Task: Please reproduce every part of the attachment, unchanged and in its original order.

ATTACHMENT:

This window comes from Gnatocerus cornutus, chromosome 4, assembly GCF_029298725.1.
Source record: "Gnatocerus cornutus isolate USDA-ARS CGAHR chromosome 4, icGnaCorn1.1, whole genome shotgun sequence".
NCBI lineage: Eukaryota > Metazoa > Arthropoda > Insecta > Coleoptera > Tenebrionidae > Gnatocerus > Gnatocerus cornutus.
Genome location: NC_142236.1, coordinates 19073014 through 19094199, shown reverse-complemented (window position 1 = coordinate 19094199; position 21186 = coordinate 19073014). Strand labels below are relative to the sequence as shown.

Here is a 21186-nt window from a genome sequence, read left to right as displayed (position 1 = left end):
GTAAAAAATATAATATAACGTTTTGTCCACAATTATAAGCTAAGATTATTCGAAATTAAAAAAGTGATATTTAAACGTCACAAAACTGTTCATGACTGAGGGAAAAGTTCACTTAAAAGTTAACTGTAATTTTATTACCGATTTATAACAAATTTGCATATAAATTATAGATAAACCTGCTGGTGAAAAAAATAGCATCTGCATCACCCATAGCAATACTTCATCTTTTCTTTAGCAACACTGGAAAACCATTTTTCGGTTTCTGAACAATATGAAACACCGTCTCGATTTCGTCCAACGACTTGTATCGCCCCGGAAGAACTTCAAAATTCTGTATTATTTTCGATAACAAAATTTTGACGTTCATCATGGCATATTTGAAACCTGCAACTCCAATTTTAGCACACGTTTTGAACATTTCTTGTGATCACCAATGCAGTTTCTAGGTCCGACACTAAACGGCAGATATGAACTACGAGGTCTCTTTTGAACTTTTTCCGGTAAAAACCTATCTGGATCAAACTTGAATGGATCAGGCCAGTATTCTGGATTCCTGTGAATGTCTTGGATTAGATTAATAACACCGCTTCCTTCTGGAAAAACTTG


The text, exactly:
This window comes from Gnatocerus cornutus, chromosome 4, assembly GCF_029298725.1.
Source record: "Gnatocerus cornutus isolate USDA-ARS CGAHR chromosome 4, icGnaCorn1.1, whole genome shotgun sequence".
NCBI lineage: Eukaryota > Metazoa > Arthropoda > Insecta > Coleoptera > Tenebrionidae > Gnatocerus > Gnatocerus cornutus.
Genome location: NC_142236.1, coordinates 19073014 through 19094199, shown reverse-complemented (window position 1 = coordinate 19094199; position 21186 = coordinate 19073014). Strand labels below are relative to the sequence as shown.

Here is a 21186-nt window from a genome sequence, read left to right as displayed (position 1 = left end):
GTAAAAAATATAATATAACGTTTTGTCCACAATTATAAGCTAAGATTATTCGAAATTAAAAAAGTGATATTTAAACGTCACAAAACTGTTCATGACTGAGGGAAAAGTTCACTTAAAAGTTAACTGTAATTTTATTACCGATTTATAACAAATTTGCATATAAATTATAGATAAACCTGCTGGTGAAAAAAATAGCATCTGCATCACCCATAGCAATACTTCATCTTTTCTTTAGCAACACTGGAAAACCATTTTTCGGTTTCTGAACAATATGAAACACCGTCTCGATTTCGTCCAACGACTTGTATCGCCCCGGAAGAACTTCAAAATTCTGTATTATTTTCGATAACAAAATTTTGACGTTCATCATGGCATATTTGAAACCTGCAACTCCAATTTTAGCACACGTTTTGAACATTTCTTGTGATCACCAATGCAGTTTCTAGGTCCGACACTAAACGGCAGATATGAACTACGAGGTCTCTTTTGAACTTTTTCCGGTAAAAACCTATCTGGATCAAACTTGAATGGATCAGGCCAGTATTCTGGATTCCTGTGAATGTCTTGGATTAGATTAATAACACCGCTTCCTTCTGGAAAAACTTG